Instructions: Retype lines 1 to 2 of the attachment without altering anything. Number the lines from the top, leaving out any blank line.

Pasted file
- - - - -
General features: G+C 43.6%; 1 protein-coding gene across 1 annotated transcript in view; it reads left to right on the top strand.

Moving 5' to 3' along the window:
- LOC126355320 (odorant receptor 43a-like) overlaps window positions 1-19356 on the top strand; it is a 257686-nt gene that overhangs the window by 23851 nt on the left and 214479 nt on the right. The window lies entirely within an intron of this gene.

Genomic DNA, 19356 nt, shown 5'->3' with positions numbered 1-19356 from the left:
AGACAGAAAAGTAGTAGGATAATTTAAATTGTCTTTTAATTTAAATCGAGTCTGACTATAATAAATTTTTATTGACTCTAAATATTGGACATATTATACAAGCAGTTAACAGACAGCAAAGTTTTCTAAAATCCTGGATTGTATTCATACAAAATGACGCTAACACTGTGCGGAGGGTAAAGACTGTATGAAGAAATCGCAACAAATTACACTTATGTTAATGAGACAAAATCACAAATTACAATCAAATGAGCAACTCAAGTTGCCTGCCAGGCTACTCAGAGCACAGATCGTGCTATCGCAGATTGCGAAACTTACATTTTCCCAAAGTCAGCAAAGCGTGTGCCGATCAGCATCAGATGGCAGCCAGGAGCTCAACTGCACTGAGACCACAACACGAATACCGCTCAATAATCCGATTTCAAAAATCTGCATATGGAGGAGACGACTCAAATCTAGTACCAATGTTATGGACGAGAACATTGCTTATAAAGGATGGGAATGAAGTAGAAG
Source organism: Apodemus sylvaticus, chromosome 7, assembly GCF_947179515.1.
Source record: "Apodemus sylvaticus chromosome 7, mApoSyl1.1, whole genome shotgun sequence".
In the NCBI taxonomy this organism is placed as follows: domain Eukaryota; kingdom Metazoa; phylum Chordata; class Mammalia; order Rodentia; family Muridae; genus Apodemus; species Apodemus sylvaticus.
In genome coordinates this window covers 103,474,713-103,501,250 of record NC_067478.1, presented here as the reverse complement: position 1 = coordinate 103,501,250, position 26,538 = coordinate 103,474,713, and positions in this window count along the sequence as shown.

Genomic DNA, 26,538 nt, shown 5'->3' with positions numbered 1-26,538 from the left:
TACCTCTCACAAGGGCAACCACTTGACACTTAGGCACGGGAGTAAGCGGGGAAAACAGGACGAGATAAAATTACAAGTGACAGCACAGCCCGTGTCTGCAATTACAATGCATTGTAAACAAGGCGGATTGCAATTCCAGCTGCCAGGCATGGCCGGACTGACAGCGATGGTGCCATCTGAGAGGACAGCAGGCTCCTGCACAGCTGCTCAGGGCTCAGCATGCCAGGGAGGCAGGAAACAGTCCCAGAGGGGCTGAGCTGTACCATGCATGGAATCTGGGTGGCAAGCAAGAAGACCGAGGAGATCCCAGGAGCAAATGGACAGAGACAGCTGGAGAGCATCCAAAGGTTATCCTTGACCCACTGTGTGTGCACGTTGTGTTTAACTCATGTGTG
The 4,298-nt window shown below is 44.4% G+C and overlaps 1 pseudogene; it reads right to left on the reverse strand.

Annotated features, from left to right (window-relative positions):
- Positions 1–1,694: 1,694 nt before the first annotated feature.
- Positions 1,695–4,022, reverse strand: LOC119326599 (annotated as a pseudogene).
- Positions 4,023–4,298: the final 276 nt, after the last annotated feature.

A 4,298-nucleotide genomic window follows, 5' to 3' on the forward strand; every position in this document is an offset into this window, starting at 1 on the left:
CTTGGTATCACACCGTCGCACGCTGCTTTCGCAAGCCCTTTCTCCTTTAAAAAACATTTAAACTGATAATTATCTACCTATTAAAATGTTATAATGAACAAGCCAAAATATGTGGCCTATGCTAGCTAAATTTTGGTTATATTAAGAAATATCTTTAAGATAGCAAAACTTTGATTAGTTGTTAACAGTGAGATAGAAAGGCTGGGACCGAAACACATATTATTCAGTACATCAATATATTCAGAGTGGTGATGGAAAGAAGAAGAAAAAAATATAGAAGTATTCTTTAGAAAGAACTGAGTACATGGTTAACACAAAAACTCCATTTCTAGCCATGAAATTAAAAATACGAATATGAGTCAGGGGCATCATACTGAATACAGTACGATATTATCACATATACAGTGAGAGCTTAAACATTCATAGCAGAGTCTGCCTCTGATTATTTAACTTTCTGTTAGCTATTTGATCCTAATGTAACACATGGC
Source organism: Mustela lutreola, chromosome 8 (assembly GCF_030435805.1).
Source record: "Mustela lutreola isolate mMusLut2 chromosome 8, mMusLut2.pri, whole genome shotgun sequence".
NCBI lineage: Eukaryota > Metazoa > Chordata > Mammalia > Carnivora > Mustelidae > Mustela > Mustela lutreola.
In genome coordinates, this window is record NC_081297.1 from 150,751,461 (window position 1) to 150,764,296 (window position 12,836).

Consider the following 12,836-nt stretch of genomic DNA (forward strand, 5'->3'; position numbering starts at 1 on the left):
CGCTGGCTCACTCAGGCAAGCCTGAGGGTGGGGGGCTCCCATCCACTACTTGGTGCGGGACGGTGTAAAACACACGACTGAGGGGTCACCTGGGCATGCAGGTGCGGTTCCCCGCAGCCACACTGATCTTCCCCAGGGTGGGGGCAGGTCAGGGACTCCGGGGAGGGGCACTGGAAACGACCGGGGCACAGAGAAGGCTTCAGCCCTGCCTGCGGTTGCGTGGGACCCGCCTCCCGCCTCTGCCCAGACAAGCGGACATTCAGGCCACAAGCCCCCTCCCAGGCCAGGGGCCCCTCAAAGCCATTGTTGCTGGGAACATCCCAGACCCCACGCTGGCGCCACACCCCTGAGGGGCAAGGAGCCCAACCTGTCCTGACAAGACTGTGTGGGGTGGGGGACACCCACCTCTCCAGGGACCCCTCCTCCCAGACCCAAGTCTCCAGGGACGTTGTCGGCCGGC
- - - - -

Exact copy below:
General features: G+C 43.6%; 1 protein-coding gene across 1 annotated transcript in view; it reads left to right on the top strand.

Moving 5' to 3' along the window: